Malian Musicians Fight Ban on Music in New Documentary

On the “A” w/Souleo

There’s no place like home, even when home is being run by Islamic jihadists enforcing extreme interpretations of Shariah law. Such was the surprising sentiment that director Johanna Schwartz found herself exploring while shooting the documentary, They Will Have to Kill Us First: Malian Music in Exile. The film—now in limited release—documents the lives of musicians in northern Mali who contend with a ban on all forms of music and the threat of torture or worse for anyone who isn’t obedient.   

“At some point during shooting this became a story about refugees and people fleeing hardships. But every person tried to get back home. They wanted to play with family and local musicians,”said Schwartz. “That is a twist on the narrative. You don’t hear much about who refugees are and where they want to go. But going back home became such a powerful idea that I want people to take away from this film.”

The ban on music was instituted in 2012 and officially lifted between 2013 and 2014, according to various accounts. However, for the musicians who had to hide or flee there remains a fear that extremists will once again rise in power, leaving some to operate under a self-imposed music ban. For singer Aliou Touré of Songhoy Blues (whose band is featured in the documentary), such trepidation signifies the need for further exposure and assistance on this issue.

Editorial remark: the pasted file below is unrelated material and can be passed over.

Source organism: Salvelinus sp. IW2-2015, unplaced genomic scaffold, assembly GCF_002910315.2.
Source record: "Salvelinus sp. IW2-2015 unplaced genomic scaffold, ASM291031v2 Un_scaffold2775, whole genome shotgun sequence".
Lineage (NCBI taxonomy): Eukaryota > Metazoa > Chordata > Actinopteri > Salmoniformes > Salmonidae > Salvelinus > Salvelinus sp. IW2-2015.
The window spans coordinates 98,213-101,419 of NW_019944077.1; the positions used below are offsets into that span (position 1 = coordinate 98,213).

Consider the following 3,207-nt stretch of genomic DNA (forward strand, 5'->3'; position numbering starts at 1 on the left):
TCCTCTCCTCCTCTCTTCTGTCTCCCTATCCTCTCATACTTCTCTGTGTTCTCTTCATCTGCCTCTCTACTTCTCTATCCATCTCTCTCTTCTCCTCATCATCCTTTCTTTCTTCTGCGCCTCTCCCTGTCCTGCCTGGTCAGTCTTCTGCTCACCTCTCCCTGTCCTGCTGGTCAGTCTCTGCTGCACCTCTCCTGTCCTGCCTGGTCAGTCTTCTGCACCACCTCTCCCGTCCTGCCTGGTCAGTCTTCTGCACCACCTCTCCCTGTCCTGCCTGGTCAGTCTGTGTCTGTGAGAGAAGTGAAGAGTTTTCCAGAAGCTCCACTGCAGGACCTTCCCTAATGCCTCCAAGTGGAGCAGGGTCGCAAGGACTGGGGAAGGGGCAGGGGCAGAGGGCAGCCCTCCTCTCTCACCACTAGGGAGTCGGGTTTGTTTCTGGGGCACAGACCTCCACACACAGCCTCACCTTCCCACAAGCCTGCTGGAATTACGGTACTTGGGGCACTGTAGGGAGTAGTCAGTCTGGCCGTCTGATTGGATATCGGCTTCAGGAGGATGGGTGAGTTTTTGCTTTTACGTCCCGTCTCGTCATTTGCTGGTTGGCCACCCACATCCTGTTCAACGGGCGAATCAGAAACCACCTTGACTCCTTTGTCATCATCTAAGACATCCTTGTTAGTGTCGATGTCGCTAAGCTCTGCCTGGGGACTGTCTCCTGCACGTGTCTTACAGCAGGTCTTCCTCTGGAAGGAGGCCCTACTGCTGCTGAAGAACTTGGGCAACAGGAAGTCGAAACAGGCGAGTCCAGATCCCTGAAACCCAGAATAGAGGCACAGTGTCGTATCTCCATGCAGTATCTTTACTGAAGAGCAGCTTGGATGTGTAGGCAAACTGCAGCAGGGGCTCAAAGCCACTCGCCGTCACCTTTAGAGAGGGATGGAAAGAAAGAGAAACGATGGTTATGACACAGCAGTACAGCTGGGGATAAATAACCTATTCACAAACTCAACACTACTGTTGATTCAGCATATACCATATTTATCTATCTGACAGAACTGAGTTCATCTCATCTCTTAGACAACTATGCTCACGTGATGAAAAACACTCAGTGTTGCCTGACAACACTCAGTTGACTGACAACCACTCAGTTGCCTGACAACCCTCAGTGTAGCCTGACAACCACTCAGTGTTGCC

“The Malians in the U.S. who are doing very well at some point have to bring their skills back home because they are so sorely needed,” he said.

Touré is among many other brave singers and musicians who refuse to be silenced and continue to share their music. The film’s soundtrack of blues, rap, and soul presents several commissioned songs by these recording artists, including “Petit Metier” by Songhoy Blues. Touré shared that the lyrics of the song were written while the film was being shot. For him, it represents the message of resilience as being central to rebuilding efforts.

“The title means ‘the little tasks.’ Basically we are saying that the war didn’t stop the river from flowing or the animals and the herds from going on there business. We invite everyone to realize there is much to be done without waiting for international aid and treaties or various charities. Everyone has enough to get along and reconstruct.”

**** 

The weekly column, On the “A” w/Souleo, covers the intersection of the arts, culture entertainment and philanthropy in Harlem and beyond and is written by Souleo, founder and president of event/media content production company, Souleo Enterprises, LLC.

Leave a Comment



Powered by WordPress | Site by Fishbucket